There are 5 village-based district heating systems on the island, mostly fuelled by biomass ( waste straw and wood chips ). One of the plants has a substantial input from solar water panels, and since the heat is transmitted by water surplus electrical power can easily go into the systems if necessary. Another plant also takes waste heat from a jam factory, and a proposal to use waste heat from the ferry, which could have supplied about 30% of demand at the port, fell through not because it was technically difficult … it wasn’t … but because the ferry service being tendered out there is no guarantee that a future operator would be interested in co-operating. To get everything going it was decided by NRGi ( the island energy company ) that a very low registration fee of Dkr 80 ( £10 ) would be charged for those who signed up before the plants were built. This model is an exception to normal practice since in Denmark those who wish to join an existing district heating scheme can find themselves paying around Dkr 36.000 ( £ 4,000 ). A consequence of the cheap registration is of course slightly higher heating prices, since the payments also have to cover repayment of the initial investment, however if you’re starting from scratch a high take-up significantly reduces distribution costs. In addition some of the larger farmers make their own tractor fuel from rape, the oilseed cake being a useful cattle feed, and the straw going into their heating plant, these, like most Samsinger, are highly practical people, who wear overalls rather than rainbow-coloured jumpers, and who think that it makes economic as well as environmental sense to go renewable. However plans to go further and use more local oil cake to replace imported fodder, and sell the oil, have faltered on account of the government’s fuel taxation policy And an Energy Academy has been set up on the island, using the expertise acquired with the local project. The Academy is the headquarters of Samsoe’s energy and development organisations, with 11 full-time jobs in energy education and world-wide consultancy, one of their current projects being on Mull.

The above is where Samsoe has got to after about fifteen years, but it wasn’t all easy. Mikael Larsen, who heads the Energy Academy, says that the technology is the easy bit, and the bigger the easier, since all you have to do is sell a feasible scheme to one or other of the big players who then bring everything in ( and take most of the profits out again, though a small local share can still be very useful ) And big schemes are usually very high-tech, and well beyond local capabilities. Thus with the Samsoe offshore array. The local projects, on the other hand, are much more low-tech, can use local firms for more of the work, and have a much better social pay-off. The hardest part of the project is not the design and building, or the financing, but persuading people that it is indeed feasible, and obtaining workable consensus on it. There are always those who for various reasons don’t wish to be involved, or are too old or too crabbed to be bothered. Many of the holiday visitors, though they contribute very usefully to the island economy, aren’t particularly interested in going over to electric cars, and the summer houses, being spread out, don’t lend themselves to district heating. So the political side … though not party-political … was by far the biggest challenge. It always is. An ocean of coffee and a mountain of cake was needed to get the plan rolling, and doubtless a fair quantity of the golden brew which comes in green bottles.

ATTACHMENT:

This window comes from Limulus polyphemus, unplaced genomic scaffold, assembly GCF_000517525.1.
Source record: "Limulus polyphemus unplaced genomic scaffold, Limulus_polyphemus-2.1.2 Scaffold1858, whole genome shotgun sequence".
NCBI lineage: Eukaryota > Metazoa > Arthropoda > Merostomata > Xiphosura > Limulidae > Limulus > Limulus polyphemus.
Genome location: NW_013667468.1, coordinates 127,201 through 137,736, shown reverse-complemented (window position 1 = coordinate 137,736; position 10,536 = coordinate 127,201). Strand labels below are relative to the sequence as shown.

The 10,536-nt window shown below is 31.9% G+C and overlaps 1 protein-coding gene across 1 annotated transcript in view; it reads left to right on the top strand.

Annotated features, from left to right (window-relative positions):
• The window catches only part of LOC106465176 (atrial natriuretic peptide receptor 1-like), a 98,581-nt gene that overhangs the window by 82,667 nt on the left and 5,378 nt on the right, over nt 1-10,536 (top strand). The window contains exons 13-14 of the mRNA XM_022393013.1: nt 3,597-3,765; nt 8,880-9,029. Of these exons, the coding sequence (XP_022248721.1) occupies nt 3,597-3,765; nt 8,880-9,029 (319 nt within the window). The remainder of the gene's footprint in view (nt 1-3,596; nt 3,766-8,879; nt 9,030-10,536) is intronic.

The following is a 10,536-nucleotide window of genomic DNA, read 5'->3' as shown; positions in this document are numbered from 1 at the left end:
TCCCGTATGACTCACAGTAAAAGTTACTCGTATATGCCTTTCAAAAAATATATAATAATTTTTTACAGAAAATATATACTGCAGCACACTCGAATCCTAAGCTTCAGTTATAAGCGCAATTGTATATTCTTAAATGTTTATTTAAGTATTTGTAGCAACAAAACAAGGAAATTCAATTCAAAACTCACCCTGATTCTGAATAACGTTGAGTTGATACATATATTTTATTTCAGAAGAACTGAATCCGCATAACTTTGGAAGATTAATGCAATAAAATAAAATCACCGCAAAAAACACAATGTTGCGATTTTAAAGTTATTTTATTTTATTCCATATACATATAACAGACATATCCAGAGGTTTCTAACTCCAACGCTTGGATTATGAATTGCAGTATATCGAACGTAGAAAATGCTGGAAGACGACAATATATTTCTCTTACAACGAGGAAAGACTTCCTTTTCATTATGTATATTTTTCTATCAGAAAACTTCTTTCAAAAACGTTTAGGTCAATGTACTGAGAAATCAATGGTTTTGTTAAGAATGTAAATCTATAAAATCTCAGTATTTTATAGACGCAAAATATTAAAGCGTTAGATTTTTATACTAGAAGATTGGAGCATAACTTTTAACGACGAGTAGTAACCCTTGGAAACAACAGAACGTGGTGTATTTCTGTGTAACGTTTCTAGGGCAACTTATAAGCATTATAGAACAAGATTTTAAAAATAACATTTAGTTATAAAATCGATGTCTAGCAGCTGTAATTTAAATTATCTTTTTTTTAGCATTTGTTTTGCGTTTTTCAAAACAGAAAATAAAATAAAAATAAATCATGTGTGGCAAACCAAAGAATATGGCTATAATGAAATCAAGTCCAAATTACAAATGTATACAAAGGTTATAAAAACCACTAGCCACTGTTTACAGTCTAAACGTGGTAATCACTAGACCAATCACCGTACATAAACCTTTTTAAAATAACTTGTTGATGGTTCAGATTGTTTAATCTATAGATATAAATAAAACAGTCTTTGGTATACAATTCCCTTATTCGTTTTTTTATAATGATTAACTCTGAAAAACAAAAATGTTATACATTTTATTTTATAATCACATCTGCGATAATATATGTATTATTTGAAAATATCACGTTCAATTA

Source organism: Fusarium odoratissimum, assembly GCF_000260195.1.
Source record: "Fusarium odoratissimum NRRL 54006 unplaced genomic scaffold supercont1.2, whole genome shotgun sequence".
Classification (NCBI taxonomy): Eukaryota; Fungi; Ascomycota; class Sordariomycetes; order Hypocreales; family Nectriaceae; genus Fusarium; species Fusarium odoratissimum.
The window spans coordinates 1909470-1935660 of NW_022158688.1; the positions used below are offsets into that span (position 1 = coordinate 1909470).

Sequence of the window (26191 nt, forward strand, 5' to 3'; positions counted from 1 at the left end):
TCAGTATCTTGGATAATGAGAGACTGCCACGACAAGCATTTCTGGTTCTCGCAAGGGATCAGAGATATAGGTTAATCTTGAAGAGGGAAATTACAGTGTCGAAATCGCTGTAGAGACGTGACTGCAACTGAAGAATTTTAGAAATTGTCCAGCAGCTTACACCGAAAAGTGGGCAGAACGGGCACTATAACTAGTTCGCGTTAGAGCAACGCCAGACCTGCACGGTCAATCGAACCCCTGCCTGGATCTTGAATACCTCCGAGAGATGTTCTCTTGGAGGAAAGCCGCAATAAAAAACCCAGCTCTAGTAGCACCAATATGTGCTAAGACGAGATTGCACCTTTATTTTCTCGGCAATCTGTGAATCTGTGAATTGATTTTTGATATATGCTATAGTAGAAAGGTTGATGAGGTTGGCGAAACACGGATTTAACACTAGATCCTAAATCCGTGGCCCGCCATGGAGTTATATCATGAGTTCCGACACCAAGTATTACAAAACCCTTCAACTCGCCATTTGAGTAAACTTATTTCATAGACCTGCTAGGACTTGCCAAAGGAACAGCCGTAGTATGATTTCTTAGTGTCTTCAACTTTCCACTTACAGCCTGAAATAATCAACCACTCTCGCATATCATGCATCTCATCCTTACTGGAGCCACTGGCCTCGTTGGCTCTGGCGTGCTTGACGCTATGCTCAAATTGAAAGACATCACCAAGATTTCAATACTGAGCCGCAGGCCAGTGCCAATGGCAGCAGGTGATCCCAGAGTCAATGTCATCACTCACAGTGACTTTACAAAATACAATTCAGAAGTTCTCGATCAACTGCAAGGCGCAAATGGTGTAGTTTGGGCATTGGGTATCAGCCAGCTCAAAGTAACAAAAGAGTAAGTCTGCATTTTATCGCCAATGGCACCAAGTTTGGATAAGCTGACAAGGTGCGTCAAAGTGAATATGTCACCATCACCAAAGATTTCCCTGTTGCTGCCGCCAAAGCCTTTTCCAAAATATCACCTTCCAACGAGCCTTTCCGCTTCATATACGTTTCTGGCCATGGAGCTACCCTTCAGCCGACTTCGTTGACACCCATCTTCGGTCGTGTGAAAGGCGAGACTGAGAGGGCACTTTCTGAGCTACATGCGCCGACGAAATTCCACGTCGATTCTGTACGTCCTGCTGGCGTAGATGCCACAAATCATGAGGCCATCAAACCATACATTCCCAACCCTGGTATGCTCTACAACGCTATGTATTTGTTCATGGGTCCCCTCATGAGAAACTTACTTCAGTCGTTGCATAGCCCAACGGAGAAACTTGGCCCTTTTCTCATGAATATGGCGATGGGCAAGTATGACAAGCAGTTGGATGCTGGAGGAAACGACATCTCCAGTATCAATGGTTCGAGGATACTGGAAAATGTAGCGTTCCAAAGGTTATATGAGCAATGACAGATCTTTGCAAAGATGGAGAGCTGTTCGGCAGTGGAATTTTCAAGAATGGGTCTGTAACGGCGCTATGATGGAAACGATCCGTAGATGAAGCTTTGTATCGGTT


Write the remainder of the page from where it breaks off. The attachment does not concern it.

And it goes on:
So did anything go wrong during all this ? Yes indeed. The ferry heat project fell through, as did another which proposed to use waste heat from the island slaughterhouse, when the latter closed a few years into the project. A methane project is still on the back burner.

And the three electric cars which were given to the district nurses were an absolute disaster owing to unexpected call-outs, unpredictable driving patterns, and the nurses forgetting to recharge the things after a busy day. But the electric car used by the Energy Academy apparently can get to Copenhagen, over 100 miles away, quite easily given a quick top-up at some intermediate coffee stop. In several years use that vehicle has had only one failure … a broken wire. But you learn from the failures, sometimes more than from the successes. So the project rolls on, with one aim being to fuel the ferry with locally-produced biogas ( a ferry has room for quite a big tank ), and possibly the production of hydrogen for vehicular use, as vehicle fuel is now the largest energy import to the island. Local electric car use could also be greatly expanded. It’s all well worth a closer look. You can have a very good cycling holiday on Samsoe, too, while you’re looking.

( Further information is available on the web, in English, at www.energiakademiet.dk also, since Samsoe is by no means the only island to have gone down the renewable road, at www.europenreislands.net which is one of the EU’s development arms. )



01
APR

Guest Energizer says:
Community Energy Vs Fracking


Category: Climate Change, Community Energy, Renewable Energy
Tags: ,


Post by Will Cottrell of Brighton Co-operative Energy Group.

Balcombe hit the headlines again this week: not because of the Sauron-like threat of evil Cuadrilla, but because plucky locals in the village have started their own community energy scheme: REPOWERBalcombe.

Balcombe-sign-website

Indeed, REPOWERBalcombe is one of 15 energy coops launched recently across Sussex. Under the mentoring of Community Energy South, these community groups are now being up-skilled by the team at OVESCO in Lewes, ready for launches in the next 12 months or so.